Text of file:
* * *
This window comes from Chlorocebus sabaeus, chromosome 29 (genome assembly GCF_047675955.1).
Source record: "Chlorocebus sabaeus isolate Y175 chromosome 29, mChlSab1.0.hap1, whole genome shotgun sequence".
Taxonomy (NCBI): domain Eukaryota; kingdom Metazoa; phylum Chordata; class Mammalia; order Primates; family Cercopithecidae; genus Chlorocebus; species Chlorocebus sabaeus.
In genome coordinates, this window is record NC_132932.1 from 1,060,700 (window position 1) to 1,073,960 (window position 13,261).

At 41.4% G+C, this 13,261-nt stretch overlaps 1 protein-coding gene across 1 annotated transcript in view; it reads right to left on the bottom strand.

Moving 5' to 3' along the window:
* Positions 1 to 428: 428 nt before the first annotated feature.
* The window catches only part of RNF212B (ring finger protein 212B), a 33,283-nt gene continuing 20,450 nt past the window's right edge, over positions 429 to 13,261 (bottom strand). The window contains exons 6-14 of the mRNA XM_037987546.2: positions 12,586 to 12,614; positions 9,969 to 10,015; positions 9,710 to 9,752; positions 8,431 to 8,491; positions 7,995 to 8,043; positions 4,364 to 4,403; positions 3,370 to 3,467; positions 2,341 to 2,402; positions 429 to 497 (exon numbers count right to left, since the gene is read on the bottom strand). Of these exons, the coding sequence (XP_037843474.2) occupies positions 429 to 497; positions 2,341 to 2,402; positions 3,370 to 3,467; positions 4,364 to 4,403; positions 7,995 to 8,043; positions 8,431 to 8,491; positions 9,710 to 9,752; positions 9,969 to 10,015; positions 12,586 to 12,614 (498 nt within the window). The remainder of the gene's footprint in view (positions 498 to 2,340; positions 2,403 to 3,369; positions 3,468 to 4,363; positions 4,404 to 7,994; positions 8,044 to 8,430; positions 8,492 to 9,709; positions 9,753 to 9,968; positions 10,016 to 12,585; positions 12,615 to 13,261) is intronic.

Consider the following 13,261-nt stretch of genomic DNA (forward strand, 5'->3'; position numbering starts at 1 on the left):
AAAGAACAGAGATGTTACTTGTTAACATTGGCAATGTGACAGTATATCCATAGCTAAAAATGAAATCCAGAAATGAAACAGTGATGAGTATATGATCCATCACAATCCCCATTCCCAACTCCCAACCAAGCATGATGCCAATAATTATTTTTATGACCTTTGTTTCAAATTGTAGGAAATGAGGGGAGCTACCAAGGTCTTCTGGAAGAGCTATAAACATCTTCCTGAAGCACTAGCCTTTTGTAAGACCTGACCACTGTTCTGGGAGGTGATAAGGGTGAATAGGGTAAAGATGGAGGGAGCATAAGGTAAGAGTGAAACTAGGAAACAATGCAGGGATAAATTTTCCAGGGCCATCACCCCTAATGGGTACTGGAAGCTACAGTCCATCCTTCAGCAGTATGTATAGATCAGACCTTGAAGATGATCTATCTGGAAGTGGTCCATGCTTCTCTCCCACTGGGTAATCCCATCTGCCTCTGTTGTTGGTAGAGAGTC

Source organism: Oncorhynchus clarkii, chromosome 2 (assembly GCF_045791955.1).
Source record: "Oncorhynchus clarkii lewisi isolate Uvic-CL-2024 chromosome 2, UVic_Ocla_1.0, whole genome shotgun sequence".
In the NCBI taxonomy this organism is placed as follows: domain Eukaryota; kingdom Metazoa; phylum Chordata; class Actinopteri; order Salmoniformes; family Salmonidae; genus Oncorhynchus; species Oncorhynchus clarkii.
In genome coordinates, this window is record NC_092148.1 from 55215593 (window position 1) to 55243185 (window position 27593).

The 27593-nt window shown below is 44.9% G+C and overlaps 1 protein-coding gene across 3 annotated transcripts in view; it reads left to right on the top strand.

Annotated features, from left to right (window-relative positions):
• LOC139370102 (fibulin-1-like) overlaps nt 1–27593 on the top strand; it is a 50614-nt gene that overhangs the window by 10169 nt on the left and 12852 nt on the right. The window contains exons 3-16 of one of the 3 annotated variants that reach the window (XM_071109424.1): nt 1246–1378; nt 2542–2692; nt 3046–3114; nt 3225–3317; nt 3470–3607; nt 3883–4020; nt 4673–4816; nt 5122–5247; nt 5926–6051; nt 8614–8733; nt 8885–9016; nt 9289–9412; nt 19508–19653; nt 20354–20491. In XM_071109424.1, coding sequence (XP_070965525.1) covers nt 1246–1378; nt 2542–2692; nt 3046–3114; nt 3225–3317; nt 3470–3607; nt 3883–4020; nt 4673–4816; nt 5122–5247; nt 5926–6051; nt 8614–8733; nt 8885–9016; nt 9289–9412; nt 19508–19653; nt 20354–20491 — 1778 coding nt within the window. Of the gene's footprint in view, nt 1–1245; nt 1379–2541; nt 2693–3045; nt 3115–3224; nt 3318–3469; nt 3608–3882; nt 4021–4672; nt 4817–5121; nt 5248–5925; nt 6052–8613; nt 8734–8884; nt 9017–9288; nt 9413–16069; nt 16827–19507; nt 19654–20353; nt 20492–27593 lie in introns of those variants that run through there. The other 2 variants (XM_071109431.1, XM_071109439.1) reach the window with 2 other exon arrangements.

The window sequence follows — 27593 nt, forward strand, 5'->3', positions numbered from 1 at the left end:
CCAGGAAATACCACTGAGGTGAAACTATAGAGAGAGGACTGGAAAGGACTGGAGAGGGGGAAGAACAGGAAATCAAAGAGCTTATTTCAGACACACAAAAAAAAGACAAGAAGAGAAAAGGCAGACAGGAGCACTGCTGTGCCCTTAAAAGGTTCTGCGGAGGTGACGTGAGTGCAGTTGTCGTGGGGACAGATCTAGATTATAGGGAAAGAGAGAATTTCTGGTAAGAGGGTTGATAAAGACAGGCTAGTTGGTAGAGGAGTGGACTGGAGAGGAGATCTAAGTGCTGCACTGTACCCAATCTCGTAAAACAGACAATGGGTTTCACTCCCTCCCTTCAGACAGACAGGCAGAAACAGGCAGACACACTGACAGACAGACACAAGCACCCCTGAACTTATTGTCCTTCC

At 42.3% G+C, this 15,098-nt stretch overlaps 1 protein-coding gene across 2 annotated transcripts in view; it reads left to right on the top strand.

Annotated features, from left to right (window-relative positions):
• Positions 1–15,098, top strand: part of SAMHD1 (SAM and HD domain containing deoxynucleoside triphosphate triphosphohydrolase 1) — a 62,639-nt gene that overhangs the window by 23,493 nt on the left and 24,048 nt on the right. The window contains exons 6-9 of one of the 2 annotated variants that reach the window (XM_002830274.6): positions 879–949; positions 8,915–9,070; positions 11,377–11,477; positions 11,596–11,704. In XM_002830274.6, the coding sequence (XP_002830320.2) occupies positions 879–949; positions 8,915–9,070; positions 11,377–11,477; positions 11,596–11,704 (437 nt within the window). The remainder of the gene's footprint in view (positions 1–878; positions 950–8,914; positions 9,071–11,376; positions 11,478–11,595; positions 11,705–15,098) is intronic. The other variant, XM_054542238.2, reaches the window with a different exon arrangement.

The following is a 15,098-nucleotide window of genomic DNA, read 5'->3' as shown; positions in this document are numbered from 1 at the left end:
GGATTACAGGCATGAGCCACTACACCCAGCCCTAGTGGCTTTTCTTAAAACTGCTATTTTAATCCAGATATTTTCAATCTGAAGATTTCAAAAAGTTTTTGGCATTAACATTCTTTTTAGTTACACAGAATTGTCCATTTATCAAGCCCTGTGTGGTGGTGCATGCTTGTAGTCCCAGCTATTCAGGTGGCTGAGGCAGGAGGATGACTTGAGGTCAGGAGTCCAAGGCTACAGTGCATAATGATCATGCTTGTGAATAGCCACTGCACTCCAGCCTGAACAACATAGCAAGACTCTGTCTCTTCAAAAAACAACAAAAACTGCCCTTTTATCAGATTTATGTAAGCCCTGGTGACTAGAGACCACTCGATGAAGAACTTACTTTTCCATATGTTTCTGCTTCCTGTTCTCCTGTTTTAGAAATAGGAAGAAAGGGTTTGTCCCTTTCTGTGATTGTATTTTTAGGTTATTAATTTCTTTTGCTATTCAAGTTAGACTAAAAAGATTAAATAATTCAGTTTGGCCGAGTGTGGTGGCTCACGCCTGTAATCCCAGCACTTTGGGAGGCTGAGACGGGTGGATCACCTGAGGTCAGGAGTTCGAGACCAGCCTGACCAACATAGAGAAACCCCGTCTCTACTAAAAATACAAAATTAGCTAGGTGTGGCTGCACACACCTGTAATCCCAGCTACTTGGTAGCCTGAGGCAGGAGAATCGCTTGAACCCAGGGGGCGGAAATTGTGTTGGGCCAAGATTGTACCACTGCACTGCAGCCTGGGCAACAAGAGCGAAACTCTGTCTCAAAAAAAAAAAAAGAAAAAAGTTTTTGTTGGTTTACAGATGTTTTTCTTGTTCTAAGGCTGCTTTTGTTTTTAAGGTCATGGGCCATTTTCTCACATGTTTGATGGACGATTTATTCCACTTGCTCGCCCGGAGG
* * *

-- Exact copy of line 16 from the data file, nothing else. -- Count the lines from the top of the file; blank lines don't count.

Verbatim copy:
Annotated features, from left to right (window-relative positions):